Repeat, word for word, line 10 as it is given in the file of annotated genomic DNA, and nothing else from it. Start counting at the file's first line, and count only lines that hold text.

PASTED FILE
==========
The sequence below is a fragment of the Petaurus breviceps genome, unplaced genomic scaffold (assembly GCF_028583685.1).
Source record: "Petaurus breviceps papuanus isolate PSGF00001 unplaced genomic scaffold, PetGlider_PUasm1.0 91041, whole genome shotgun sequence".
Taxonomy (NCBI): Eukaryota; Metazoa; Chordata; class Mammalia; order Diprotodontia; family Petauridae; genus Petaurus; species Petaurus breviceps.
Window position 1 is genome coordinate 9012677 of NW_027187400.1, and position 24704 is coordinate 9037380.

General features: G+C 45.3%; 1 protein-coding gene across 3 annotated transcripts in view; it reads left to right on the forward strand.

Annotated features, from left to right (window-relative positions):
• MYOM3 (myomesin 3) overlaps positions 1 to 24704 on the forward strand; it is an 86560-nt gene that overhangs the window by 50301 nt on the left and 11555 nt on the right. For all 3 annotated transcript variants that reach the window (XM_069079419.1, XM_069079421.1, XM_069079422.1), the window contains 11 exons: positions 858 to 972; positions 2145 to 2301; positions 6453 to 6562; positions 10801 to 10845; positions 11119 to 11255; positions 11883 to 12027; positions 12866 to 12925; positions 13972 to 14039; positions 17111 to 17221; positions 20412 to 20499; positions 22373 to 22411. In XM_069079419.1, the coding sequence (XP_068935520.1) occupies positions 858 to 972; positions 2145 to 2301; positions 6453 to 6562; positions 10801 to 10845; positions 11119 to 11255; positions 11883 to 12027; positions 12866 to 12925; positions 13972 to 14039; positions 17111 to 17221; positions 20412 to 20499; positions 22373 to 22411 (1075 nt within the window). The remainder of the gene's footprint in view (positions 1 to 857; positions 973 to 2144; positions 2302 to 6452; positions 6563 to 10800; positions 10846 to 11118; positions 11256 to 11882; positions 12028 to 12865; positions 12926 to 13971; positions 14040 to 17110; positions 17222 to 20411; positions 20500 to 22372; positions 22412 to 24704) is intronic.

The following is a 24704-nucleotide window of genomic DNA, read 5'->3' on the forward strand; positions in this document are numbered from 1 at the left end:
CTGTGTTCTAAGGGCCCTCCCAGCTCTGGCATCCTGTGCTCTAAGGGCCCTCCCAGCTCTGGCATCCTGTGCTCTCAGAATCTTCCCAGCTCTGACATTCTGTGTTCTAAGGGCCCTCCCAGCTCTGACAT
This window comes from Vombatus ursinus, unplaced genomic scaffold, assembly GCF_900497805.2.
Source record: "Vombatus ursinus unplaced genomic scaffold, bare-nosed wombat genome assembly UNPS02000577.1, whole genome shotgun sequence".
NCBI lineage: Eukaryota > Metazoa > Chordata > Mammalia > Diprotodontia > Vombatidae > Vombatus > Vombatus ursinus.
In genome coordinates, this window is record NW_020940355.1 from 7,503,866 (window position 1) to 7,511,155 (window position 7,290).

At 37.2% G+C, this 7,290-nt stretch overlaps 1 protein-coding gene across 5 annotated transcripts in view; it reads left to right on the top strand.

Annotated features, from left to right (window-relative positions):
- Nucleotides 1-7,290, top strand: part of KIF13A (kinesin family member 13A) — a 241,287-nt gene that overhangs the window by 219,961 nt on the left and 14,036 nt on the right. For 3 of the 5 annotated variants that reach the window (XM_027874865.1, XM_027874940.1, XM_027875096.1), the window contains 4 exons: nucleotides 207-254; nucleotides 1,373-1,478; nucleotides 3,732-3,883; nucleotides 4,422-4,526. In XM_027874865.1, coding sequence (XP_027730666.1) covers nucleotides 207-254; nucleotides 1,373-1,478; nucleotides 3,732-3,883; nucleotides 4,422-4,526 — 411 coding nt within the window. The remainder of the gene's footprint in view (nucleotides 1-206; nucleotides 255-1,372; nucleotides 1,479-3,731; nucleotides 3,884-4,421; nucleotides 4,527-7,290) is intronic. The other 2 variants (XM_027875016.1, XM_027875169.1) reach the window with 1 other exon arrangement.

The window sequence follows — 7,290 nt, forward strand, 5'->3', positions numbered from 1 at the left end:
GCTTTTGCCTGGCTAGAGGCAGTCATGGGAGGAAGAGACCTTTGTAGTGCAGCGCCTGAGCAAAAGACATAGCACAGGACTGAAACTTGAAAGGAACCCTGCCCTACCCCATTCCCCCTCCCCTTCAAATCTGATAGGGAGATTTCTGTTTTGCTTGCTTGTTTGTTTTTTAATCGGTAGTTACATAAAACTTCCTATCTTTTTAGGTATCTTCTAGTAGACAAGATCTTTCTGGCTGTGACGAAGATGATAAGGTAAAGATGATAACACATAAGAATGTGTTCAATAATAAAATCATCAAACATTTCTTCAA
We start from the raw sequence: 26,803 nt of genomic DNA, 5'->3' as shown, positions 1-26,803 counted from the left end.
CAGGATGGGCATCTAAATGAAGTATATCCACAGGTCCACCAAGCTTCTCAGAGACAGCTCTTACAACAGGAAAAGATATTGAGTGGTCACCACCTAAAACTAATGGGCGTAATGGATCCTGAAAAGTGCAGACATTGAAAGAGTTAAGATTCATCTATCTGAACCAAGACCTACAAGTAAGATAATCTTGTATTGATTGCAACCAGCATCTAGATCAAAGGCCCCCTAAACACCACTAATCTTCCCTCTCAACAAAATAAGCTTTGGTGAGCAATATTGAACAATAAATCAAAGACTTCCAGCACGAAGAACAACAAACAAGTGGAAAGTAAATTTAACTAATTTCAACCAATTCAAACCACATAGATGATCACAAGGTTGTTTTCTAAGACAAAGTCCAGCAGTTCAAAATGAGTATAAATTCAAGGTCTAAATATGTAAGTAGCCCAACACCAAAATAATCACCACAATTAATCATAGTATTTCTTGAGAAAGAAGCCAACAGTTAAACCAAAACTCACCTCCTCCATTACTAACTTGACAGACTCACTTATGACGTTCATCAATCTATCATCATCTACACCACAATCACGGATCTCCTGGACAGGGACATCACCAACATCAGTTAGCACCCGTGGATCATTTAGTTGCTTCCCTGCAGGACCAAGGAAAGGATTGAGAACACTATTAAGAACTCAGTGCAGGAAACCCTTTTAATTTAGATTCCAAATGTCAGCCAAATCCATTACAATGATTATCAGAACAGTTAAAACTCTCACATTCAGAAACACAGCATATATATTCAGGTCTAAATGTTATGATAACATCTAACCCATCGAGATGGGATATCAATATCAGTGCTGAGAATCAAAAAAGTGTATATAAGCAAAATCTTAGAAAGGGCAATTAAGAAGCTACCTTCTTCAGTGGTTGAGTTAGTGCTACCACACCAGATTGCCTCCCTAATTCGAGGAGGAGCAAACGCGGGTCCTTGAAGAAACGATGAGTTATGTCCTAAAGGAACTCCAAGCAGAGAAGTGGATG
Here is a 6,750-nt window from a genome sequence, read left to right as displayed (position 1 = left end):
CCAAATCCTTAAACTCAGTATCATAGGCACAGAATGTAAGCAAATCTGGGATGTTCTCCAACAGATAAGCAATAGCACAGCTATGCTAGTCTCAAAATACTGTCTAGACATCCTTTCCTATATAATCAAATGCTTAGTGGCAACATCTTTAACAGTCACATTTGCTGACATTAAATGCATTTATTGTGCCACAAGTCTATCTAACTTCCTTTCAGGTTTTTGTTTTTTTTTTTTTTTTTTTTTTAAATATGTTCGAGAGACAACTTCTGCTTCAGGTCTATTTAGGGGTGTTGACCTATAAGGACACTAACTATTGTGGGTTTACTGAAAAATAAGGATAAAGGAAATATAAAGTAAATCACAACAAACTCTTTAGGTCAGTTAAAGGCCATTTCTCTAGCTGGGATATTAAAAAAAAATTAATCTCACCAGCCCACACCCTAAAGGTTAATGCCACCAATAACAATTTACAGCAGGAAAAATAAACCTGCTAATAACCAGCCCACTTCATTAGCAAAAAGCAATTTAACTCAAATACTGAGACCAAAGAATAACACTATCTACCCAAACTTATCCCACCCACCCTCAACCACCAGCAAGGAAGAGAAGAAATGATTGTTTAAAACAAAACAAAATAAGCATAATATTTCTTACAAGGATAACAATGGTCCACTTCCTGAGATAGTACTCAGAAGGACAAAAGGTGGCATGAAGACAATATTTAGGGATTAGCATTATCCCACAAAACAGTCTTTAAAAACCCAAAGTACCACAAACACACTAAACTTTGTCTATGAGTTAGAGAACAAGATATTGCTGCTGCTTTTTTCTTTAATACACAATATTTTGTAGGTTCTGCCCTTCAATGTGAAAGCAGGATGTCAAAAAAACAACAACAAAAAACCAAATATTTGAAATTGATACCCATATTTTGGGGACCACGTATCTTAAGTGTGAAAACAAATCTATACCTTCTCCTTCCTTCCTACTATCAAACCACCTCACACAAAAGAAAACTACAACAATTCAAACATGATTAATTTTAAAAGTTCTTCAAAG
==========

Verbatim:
This window comes from Vombatus ursinus, unplaced genomic scaffold, assembly GCF_900497805.2.